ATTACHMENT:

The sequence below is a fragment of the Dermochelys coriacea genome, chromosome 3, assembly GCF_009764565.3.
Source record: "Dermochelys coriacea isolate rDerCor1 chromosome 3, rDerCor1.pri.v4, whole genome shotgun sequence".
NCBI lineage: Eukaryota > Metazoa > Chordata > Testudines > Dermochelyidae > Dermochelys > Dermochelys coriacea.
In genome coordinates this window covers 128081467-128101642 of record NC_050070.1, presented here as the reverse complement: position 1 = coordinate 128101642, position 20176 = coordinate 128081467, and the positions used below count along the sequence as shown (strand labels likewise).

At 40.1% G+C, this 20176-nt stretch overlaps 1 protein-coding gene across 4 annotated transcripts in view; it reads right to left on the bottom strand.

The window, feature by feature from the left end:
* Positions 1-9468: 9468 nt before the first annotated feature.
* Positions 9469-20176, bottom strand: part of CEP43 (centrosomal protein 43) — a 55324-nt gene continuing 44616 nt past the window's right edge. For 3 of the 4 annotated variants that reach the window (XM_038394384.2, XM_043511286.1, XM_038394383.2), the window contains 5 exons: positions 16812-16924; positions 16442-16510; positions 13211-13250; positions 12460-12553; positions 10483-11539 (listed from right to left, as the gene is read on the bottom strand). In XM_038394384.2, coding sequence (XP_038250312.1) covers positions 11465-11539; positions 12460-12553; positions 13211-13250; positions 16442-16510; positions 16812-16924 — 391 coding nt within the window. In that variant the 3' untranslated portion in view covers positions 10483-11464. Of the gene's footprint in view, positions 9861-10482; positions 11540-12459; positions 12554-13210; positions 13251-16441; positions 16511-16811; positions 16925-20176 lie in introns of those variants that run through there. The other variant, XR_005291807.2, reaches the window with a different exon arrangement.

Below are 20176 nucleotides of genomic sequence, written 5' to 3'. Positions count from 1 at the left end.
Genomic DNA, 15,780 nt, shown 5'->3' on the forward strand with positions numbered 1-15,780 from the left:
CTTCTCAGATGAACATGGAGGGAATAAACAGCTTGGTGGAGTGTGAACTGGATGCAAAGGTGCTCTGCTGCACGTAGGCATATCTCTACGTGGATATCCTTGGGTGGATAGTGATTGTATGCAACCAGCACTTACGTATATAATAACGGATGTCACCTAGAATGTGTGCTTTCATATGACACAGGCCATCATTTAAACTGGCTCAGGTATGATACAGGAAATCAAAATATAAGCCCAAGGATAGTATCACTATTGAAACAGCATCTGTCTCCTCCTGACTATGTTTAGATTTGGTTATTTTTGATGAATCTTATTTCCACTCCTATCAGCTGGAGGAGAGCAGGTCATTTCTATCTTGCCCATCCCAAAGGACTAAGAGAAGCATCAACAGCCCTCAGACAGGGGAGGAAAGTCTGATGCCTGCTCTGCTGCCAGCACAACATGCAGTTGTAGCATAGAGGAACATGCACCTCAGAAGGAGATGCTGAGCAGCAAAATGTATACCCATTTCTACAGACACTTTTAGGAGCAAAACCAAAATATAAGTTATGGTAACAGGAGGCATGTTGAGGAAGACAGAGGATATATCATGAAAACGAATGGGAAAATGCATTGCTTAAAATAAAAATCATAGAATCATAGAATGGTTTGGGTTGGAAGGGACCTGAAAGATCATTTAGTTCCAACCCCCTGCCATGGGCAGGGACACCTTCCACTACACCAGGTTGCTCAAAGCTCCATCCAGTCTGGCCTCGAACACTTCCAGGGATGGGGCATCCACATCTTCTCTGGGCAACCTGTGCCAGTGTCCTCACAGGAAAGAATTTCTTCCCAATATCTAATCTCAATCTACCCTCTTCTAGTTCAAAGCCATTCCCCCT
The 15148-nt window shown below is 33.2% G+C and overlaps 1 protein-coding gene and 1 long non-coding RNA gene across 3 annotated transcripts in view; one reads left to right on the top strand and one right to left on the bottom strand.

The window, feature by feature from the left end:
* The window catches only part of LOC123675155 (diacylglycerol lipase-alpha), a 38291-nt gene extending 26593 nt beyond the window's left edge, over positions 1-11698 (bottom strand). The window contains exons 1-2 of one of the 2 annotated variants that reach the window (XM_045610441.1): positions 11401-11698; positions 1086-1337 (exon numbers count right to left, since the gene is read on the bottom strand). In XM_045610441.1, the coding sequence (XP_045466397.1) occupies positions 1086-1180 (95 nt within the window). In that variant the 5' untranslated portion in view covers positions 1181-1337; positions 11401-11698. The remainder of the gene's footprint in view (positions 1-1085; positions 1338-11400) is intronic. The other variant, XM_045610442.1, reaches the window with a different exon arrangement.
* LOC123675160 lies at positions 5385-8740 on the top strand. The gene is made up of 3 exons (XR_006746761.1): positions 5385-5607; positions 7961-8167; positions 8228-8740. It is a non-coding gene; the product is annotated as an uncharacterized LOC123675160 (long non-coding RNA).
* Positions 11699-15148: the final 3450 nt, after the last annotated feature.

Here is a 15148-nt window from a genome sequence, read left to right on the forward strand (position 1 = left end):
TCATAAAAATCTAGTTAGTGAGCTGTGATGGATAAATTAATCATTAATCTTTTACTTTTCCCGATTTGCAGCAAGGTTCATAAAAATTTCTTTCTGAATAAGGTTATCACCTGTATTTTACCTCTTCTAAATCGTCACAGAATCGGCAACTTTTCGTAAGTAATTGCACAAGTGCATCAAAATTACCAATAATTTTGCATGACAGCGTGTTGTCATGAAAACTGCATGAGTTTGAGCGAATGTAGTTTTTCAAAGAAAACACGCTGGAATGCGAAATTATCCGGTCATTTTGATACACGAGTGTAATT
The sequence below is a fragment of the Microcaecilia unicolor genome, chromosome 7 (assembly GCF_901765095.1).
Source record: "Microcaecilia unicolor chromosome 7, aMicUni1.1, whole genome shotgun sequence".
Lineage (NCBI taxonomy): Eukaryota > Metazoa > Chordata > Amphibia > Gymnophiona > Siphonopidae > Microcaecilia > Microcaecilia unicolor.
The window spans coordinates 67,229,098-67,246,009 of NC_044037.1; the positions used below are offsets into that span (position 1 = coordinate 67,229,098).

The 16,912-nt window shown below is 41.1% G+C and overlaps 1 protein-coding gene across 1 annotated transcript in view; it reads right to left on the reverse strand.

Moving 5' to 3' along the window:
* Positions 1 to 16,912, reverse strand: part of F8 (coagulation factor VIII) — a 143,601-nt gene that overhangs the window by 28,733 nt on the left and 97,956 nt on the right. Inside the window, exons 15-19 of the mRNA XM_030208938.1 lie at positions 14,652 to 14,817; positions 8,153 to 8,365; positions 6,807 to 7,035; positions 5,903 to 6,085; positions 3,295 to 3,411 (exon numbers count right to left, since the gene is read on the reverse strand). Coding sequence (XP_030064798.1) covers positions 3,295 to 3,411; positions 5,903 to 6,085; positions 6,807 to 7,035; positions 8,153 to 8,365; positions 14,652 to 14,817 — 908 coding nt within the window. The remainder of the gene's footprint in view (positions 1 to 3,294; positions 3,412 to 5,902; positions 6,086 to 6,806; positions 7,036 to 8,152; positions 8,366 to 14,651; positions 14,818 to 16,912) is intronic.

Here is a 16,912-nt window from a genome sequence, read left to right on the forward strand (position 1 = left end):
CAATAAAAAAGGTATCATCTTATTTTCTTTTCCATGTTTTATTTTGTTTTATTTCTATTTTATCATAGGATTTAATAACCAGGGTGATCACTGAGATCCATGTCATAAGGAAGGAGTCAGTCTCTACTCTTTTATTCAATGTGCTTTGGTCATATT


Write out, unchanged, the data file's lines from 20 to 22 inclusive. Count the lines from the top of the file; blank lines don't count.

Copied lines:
Source record: "Microcaecilia unicolor chromosome 7, aMicUni1.1, whole genome shotgun sequence".
Lineage (NCBI taxonomy): Eukaryota > Metazoa > Chordata > Amphibia > Gymnophiona > Siphonopidae > Microcaecilia > Microcaecilia unicolor.
The window spans coordinates 67,229,098-67,246,009 of NC_044037.1; the positions used below are offsets into that span (position 1 = coordinate 67,229,098).